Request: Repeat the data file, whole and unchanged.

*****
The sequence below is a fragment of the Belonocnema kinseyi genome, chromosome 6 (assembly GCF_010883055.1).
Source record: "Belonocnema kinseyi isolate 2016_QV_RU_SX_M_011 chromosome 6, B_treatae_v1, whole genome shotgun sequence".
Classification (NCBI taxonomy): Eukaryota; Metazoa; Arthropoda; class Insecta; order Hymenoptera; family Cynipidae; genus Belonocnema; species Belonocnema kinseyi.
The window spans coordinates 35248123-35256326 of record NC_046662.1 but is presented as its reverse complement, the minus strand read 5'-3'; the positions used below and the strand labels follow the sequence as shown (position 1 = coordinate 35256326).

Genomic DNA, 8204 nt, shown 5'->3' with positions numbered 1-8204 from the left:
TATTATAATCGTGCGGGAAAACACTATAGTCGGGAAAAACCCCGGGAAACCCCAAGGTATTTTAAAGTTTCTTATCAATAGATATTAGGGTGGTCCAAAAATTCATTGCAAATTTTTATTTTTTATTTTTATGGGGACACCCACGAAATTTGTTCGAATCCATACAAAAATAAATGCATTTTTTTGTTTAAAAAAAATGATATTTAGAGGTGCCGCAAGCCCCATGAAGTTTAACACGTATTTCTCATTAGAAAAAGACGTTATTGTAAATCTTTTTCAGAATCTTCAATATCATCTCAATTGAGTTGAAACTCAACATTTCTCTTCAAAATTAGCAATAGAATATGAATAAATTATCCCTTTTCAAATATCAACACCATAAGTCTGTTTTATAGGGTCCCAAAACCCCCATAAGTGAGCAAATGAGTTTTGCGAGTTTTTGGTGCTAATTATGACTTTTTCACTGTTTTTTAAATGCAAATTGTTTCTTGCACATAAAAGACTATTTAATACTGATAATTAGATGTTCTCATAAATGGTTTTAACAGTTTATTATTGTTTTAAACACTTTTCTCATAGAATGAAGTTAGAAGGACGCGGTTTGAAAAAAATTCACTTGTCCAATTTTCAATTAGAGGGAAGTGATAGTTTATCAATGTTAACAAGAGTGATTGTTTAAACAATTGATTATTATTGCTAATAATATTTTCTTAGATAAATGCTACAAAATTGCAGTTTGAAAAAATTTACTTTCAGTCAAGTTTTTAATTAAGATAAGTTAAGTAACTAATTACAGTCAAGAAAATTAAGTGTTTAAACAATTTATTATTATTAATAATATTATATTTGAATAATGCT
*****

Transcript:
The sequence below is a fragment of the Belonocnema kinseyi genome, chromosome 6 (assembly GCF_010883055.1).
Source record: "Belonocnema kinseyi isolate 2016_QV_RU_SX_M_011 chromosome 6, B_treatae_v1, whole genome shotgun sequence".
Classification (NCBI taxonomy): Eukaryota; Metazoa; Arthropoda; class Insecta; order Hymenoptera; family Cynipidae; genus Belonocnema; species Belonocnema kinseyi.
The window spans coordinates 35248123-35256326 of record NC_046662.1 but is presented as its reverse complement, the minus strand read 5'-3'; the positions used below and the strand labels follow the sequence as shown (position 1 = coordinate 35256326).

Genomic DNA, 8204 nt, shown 5'->3' with positions numbered 1-8204 from the left:
TATTATAATCGTGCGGGAAAACACTATAGTCGGGAAAAACCCCGGGAAACCCCAAGGTATTTTAAAGTTTCTTATCAATAGATATTAGGGTGGTCCAAAAATTCATTGCAAATTTTTATTTTTTATTTTTATGGGGACACCCACGAAATTTGTTCGAATCCATACAAAAATAAATGCATTTTTTTGTTTAAAAAAAATGATATTTAGAGGTGCCGCAAGCCCCATGAAGTTTAACACGTATTTCTCATTAGAAAAAGACGTTATTGTAAATCTTTTTCAGAATCTTCAATATCATCTCAATTGAGTTGAAACTCAACATTTCTCTTCAAAATTAGCAATAGAATATGAATAAATTATCCCTTTTCAAATATCAACACCATAAGTCTGTTTTATAGGGTCCCAAAACCCCCATAAGTGAGCAAATGAGTTTTGCGAGTTTTTGGTGCTAATTATGACTTTTTCACTGTTTTTTAAATGCAAATTGTTTCTTGCACATAAAAGACTATTTAATACTGATAATTAGATGTTCTCATAAATGGTTTTAACAGTTTATTATTGTTTTAAACACTTTTCTCATAGAATGAAGTTAGAAGGACGCGGTTTGAAAAAAATTCACTTGTCCAATTTTCAATTAGAGGGAAGTGATAGTTTATCAATGTTAACAAGAGTGATTGTTTAAACAATTGATTATTATTGCTAATAATATTTTCTTAGATAAATGCTACAAAATTGCAGTTTGAAAAAATTTACTTTCAGTCAAGTTTTTAATTAAGATAAGTTAAGTAACTAATTACAGTCAAGAAAATTAAGTGTTTAAACAATTTATTATTATTAATAATATTATATTTGAATAATGCT